Veteran Suicide Tragedy in VA Hospital Parking Lot


By Debbie Gregory.

A 76-year-old former Navy gunner killed himself outside a Long Island Veteran Affairs facility after allegedly being denied treatment for mental health issues. The tragedy unfolded at the Northport Veterans Affairs Medical Center.

Peter Kaisen, a retired police officer from Islip, New York, shot himself in the parking lot outside Building 92, the facility’s nursing home. He had served on Navy supply ship USS Denebola in the late ’50s through the early ’60s.

Kaisen’s wife, Joan, said that her husband had been suffering from back pain so severe that he was unable to sit for more than a few minutes. Doctors at Northport told her husband earlier this year there was nothing more they could do to ease his suffering.

Longtime friend and fellow veteran, Tom Farley, said, “We all think there is probably some depression. Maybe he wanted meds. Maybe he wanted to sit and talk. I don’t know. None of the family knows.”

Hospital spokesman, Christopher Todd Goodman, said the hospital had no evidence that Kaisen sought treatment at the emergency room, entered any hospital buildings or had any interactions with staff or patients on the day he died. But he added, “The employees here at Northport feel this loss deeply and extend their thoughts and prayers to all those impacted by this tragedy.”

U.S. Reps. Peter King and Steve Israel have requested an FBI investigation into the death.

There are a number of resources available to veterans who are struggling with mental health issues. We hope anyone in a similar situation will reach out for help to resources such as Give an Hour and the Veteran Crisis Line.

Military Connection salutes and proudly serves veterans and service members in the Army, Navy, Air Force, Marines, Coast Guard, Guard and Reserve,  and their families.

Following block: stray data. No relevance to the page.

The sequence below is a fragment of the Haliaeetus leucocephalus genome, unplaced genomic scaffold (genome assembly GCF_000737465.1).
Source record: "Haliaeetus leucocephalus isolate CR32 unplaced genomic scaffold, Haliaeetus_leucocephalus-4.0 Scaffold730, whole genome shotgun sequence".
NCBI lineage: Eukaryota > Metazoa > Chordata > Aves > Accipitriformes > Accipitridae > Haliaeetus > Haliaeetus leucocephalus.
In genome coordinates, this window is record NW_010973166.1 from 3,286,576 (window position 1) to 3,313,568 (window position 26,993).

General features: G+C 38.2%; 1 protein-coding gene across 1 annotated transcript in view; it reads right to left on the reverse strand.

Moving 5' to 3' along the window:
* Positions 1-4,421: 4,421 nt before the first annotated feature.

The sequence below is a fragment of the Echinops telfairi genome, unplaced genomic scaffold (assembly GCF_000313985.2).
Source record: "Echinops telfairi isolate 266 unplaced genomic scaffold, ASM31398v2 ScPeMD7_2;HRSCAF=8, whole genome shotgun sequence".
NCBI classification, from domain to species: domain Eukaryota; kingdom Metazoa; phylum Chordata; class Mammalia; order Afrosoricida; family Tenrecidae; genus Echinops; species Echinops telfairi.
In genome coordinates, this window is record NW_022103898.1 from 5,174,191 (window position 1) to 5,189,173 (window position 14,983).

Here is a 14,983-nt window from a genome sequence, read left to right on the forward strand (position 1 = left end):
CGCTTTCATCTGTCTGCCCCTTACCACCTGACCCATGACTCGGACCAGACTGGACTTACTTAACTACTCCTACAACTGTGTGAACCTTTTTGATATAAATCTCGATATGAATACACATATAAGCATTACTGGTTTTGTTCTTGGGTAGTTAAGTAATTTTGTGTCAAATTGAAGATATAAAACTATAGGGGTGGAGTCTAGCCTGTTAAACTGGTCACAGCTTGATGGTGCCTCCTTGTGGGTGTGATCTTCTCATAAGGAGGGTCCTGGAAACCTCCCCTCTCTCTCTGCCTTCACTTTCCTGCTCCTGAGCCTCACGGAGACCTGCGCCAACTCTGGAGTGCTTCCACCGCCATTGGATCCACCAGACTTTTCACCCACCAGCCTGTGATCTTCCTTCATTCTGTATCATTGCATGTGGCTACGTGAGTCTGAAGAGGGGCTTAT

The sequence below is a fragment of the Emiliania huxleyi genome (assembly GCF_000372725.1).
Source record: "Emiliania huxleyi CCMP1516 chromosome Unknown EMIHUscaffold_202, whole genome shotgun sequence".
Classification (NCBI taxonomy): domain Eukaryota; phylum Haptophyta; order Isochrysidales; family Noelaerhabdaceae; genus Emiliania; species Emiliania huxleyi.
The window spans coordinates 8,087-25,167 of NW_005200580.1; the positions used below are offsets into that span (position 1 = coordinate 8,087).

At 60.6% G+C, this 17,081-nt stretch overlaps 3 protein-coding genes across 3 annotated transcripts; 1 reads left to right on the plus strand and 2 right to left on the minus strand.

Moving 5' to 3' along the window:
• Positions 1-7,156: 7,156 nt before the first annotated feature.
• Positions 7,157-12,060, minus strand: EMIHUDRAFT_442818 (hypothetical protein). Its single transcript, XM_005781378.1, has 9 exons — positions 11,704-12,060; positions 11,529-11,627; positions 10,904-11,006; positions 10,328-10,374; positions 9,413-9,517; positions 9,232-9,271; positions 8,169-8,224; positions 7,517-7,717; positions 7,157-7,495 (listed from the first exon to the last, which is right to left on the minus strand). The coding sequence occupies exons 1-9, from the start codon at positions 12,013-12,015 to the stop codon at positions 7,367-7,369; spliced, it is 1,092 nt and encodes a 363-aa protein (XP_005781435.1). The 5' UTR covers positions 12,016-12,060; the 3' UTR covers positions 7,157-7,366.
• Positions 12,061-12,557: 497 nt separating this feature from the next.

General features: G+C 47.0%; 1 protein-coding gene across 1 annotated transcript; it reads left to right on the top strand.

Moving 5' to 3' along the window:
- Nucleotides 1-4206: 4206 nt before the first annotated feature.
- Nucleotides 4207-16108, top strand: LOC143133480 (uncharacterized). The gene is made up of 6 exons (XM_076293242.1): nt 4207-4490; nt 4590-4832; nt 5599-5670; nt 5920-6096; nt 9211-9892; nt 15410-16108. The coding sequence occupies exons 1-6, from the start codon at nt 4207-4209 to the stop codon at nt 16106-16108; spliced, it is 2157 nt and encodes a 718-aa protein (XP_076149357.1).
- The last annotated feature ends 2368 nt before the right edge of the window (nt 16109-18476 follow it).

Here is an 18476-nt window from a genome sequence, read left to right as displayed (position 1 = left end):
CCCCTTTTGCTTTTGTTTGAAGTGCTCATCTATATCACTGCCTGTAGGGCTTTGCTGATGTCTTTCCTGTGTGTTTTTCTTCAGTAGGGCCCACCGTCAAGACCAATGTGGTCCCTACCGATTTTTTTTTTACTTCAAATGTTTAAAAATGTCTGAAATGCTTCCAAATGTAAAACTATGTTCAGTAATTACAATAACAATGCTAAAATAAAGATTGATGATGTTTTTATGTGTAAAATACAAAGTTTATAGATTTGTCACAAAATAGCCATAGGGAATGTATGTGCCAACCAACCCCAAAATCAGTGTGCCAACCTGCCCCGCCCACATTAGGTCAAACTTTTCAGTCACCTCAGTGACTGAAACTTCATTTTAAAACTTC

Vets4Warriors Offers Support to Those Who Serve, Past and Present


By Debbie Gregory.

A new national help hotline, Vets4Warriors, was recently created. Vets4Warriors, a 501 (c) 3 non-profit, offers a 24/7 helpline, a veteran benefit in partnership with Rutgers University Behavioral Health Center (RUBHC).

The all-veteran call center, with specially chosen Peer Advisors, answer calls in seconds, listen and support you, every hour of every day, 24/7. Not only are the services confidential, anonymous, and stigma-free, they are also thorough. There is follow-up to ensure that all callers have their needs met.

There is no reporting or information shared with service branches or units, and there is no length limit of peer support involved in this veteran benefit.

The Peer Advisors are trained in the Best Practice Model “Reciprocal Peer Support” developed at RUBHC 18 years ago. Their initial 80 hours of training is supplemented by on-going continuing education, as well as receiving support by licensed mental health clinicians.

Support by veterans is available for active duty, National Guard and Reserve service members, veterans, retirees, and their families/caregivers at 855 838-8255.

For those serving outside the United States, help is still available by either calling the Global DSN Operator at: DSN 312-560-1110 or Commercial (719) 567-1110. There is also a live chat feature available on the website and provide a phone number. A peer will call you back.

If you need help now, these veteran resources are available by calling the Vets4Warriors National Help Hotline at (855) 838-8255 or visiting the Vets4Warriors website.

Military Connection salutes and proudly serves veterans and service members in the Army, Navy, Air Force, Marines, Coast Guard, Guard and Reserve,  and their families.